A great deal for Quebec and Canada

Économie - Québec dans le monde

Editorial - At the Rio Tinto Alcan takeover news conference at noon yesterday, Yves Fortier, the Prime Minister of Alcan, laid out the harsh terms the corporate state of Alcan had extracted from Rio Tinto after days of tough "bite-the-bullet" negotiations. Rio Tinto has guaranteed, in writing, the "maintenance of our cultural and other community commitments, which include certain flagship activities, such as the International Jazz Festival of Montreal that ended last Sunday."
With that, presumably, the great Liberal anxiety fit over the loss of a national and provincial corporate champion should come to an end. Call it the Van Morrison clause: From now on, possibly into perpetuity, the world's ageing jazz/pop stars will be able to find refuge at the Montreal Jazz Festival, thanks to Rio Tinto. All takeover angst may well disappear following this grand gesture of corporate jazz responsibility.
To be fair, Rio Tinto Alcan also made a big deal of the fact that the merged company will carry through on other Alcan commitments and plans: $2-billion investment in Quebec, expansion of operations in Kitimat, B.C., maintain or even increase jobs locally, establishment of a $200-million Rio Tinto Alcan Foundation, and reaffirmation of the Alcan "continuity agreement" with the government of Quebec. That extortionate agreement,
boiled down, forces Rio Tinto to keep Alcan's head office in Mont-real and jobs in Quebec, or else it won't qualify for subsidies and cheap electric power.
As such trade-offs go, Rio Tinto Alcan is a great deal for Quebec, the city of Montreal and -- above all -- shareholders of Alcan, who will walk away with US$101 a share. The money alone should go a long way to soothing the troubled minds who think Canada is selling out its corporate jewels for peanuts. Nothing has been lost here, but plenty gained in terms of bolstering aluminum production in Canada -- although it's far from clear that Rio Tinto Alcan would not have been doing all these things anyway.
The Alcan takeover should also be a lesson for the Competition Policy Review Panel announced yesterday by Industry Minister Maxime Bernier and Finance Minister Jim Flaherty. The last thing Canada needs is rumblings of new government restrictions on foreign ownership and investment.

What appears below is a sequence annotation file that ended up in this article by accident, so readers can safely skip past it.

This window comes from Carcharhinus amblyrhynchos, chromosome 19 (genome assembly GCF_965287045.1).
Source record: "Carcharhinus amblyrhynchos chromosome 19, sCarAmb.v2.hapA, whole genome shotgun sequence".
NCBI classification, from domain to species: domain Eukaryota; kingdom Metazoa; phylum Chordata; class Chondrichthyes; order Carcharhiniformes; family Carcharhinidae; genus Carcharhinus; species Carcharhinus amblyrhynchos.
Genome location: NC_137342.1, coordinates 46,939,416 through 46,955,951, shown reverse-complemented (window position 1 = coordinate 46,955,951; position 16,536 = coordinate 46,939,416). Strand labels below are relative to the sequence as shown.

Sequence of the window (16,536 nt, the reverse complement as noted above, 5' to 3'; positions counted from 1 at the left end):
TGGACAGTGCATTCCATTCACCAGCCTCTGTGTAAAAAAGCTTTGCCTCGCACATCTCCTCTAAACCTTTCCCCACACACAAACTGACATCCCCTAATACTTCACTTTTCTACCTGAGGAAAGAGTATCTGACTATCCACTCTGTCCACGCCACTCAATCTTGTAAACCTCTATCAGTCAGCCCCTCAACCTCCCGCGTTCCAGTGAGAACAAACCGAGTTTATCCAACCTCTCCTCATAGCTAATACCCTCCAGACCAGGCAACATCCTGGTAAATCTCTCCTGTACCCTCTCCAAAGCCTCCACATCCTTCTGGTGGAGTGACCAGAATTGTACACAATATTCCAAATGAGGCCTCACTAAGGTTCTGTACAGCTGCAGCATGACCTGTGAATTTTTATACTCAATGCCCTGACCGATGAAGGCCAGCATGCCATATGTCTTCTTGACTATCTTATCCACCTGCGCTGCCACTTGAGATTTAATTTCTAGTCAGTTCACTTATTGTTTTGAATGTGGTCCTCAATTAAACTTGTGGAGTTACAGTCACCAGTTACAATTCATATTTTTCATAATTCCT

Recent talk in corporate and political circles about the "hollowing out" of corporate head offices has already catapulted Canada on to the front page of The Wall Street Journal as a leading member of a seedy club of corporatist gangsters. "Foreign Investors Face New Hurdles Across the Globe," said a front page story last week. "China, Canada, Russia Grow Wary of Acquirers."
What the hell is Canada doing on that list? You might expect Russia and China, models of authoritarianism and state thuggery, to be setting up new bureaucracies and legal barriers to foreign direct investment. But Canada?
Glen Hodgson, the Conference Board of Canada's chief economist, just finished a report for the Woodrow Wilson International Center pointing out that Canada's dismal productivity performance could be pinned in part on lack of foreign direct investment. "A key factor behind the productivity gap is Canada's sliding performance in attracting foreign direct investment, where Canada ranks near the bottom of the OECD in terms of inward FDI relative to GDP."
By that measure, Canada is well below what it should be getting in foreign investment. Another report ranks Canada 21st out of 25 countries in terms of attractiveness for FDI. Canada, in other words, needs more Alcan deals -- more foreign direct investment coming in to bolster economic links with the rest of the world. Instead of appearing in a lineup with Russia and China, Canada should be leading the world in pushing for open investment policies and setting home policies that encourage investment --foreign and local.
The new Ottawa panel, chaired by former BCE executive Red Wilson, has a mandate that gives it the opportunity to clear the political air on takeovers and foreign investment. It has been asked, for example, to take a look at Canada's existing "sectoral restrictions" on foreign control, including telecom, media and airlines.
The panel isn't exactly brimming with radical free marketers, but it's hard to imagine that at the beginning of the 21st Century it will find any benefit in erecting new obstacles to market-based foreign investment driven by the kinds of forces that led to Rio Tinto's Alcan takeover.
There is, however, one new trend, and that's the rise of state-controlled corporate entities. If Rio Tinto were Rio China, owned and operated by the government of China, then perhaps the government of Canada should intervene in an Alcan takeover. The new panel's mandate calls for an examination of the state-controlled phenomenon, and raises the possible need for "national security" review of takeovers by state corporations.
Worrying about the likes of a Rio China makes a lot more economic policy sense than forcing foreign investors to sign a Van Morrison clause to protect a jazz festival.
There are few serious national issues surrounding foreign investment, aside from the fact that it appears Canada is falling behind. The larger question is what governments should be doing to enhance Canada's investment attractiveness. The issue is not what we do about the foreign investment we're getting, but what we do about the investment we're not getting.

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